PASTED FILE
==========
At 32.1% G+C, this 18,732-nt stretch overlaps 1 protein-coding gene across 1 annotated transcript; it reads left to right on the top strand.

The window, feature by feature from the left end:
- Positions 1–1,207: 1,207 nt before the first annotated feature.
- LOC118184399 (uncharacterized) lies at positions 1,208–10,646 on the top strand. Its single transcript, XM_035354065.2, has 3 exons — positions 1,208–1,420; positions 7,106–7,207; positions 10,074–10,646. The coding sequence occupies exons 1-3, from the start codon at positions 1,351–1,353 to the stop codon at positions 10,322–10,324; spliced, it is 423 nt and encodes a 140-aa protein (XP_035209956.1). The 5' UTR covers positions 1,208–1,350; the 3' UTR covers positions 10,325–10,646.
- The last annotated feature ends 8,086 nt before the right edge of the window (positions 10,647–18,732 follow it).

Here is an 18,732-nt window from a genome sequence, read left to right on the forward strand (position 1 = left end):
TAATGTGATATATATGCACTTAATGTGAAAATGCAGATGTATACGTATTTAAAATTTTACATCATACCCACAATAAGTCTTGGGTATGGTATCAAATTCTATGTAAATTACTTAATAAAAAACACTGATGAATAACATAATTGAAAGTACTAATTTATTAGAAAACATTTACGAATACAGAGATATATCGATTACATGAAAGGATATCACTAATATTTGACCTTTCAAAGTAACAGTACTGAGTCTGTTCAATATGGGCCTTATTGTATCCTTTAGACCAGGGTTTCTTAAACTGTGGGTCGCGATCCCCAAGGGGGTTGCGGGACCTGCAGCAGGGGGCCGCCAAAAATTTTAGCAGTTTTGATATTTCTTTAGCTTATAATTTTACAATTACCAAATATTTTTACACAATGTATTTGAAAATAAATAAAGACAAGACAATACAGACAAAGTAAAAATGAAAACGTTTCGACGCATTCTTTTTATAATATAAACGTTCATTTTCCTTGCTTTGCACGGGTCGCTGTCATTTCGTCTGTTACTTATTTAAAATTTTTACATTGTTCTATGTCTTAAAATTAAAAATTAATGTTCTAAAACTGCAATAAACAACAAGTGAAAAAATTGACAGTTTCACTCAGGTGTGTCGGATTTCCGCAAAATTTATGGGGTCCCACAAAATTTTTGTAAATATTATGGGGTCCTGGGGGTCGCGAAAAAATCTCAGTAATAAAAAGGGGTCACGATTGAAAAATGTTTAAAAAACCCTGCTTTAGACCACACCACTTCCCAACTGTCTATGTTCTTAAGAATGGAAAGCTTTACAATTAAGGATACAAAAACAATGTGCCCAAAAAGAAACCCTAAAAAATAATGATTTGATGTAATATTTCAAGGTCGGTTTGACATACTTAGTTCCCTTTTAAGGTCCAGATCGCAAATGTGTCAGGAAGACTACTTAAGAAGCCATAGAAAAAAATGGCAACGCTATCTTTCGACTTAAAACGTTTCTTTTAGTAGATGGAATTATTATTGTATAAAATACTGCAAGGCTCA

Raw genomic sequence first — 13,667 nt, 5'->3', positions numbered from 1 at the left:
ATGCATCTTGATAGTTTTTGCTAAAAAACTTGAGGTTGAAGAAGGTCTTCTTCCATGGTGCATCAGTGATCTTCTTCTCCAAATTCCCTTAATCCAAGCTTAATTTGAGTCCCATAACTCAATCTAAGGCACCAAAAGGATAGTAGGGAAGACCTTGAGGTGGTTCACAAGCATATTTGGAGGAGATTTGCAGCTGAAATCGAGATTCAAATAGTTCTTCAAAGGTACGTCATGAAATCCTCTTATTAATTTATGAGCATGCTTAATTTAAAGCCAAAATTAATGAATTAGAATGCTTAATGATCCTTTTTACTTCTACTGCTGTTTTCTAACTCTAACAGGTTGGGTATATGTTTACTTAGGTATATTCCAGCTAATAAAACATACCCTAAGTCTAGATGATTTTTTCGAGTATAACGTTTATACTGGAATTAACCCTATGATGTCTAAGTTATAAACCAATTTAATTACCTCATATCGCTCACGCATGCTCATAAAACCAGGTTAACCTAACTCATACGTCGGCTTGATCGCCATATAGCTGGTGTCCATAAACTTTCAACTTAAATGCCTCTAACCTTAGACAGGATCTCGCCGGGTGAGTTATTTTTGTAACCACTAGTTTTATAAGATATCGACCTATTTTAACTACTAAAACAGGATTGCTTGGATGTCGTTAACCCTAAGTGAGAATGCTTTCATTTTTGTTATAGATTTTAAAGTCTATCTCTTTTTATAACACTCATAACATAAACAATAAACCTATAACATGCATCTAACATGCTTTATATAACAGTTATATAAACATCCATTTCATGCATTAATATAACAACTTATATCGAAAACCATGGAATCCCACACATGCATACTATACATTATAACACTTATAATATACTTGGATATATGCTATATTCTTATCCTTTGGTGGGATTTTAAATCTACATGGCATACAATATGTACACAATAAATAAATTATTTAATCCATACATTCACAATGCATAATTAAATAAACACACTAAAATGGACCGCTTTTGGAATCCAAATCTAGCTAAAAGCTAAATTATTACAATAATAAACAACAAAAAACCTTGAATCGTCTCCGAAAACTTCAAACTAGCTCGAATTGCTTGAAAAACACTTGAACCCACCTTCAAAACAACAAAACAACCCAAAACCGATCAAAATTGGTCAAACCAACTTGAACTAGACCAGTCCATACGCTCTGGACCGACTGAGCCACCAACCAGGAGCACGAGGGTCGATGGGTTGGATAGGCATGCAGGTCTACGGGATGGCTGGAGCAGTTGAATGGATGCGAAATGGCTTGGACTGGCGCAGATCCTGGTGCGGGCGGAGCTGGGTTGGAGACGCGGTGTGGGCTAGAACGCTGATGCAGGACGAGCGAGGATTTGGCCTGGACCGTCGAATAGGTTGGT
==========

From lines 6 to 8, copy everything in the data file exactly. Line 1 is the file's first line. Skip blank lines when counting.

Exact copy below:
Here is an 18,732-nt window from a genome sequence, read left to right on the forward strand (position 1 = left end):
TAATGTGATATATATGCACTTAATGTGAAAATGCAGATGTATACGTATTTAAAATTTTACATCATACCCACAATAAGTCTTGGGTATGGTATCAAATTCTATGTAAATTACTTAATAAAAAACACTGATGAATAACATAATTGAAAGTACTAATTTATTAGAAAACATTTACGAATACAGAGATATATCGATTACATGAAAGGATATCACTAATATTTGACCTTTCAAAGTAACAGTACTGAGTCTGTTCAATATGGGCCTTATTGTATCCTTTAGACCAGGGTTTCTTAAACTGTGGGTCGCGATCCCCAAGGGGGTTGCGGGACCTGCAGCAGGGGGCCGCCAAAAATTTTAGCAGTTTTGATATTTCTTTAGCTTATAATTTTACAATTACCAAATATTTTTACACAATGTATTTGAAAATAAATAAAGACAAGACAATACAGACAAAGTAAAAATGAAAACGTTTCGACGCATTCTTTTTATAATATAAACGTTCATTTTCCTTGCTTTGCACGGGTCGCTGTCATTTCGTCTGTTACTTATTTAAAATTTTTACATTGTTCTATGTCTTAAAATTAAAAATTAATGTTCTAAAACTGCAATAAACAACAAGTGAAAAAATTGACAGTTTCACTCAGGTGTGTCGGATTTCCGCAAAATTTATGGGGTCCCACAAAATTTTTGTAAATATTATGGGGTCCTGGGGGTCGCGAAAAAATCTCAGTAATAAAAAGGGGTCACGATTGAAAAATGTTTAAAAAACCCTGCTTTAGACCACACCACTTCCCAACTGTCTATGTTCTTAAGAATGGAAAGCTTTACAATTAAGGATACAAAAACAATGTGCCCAAAAAGAAACCCTAAAAAATAATGATTTGATGTAATATTTCAAGGTCGGTTTGACATACTTAGTTCCCTTTTAAGGTCCAGATCGCAAATGTGTCAGGAAGACTACTTAAGAAGCCATAGAAAAAAATGGCAACGCTATCTTTCGACTTAAAACGTTTCTTTTAGTAGATGGAATTATTATTGTATAAAATACTGCAAGGCTCA

Raw genomic sequence first — 13,667 nt, 5'->3', positions numbered from 1 at the left: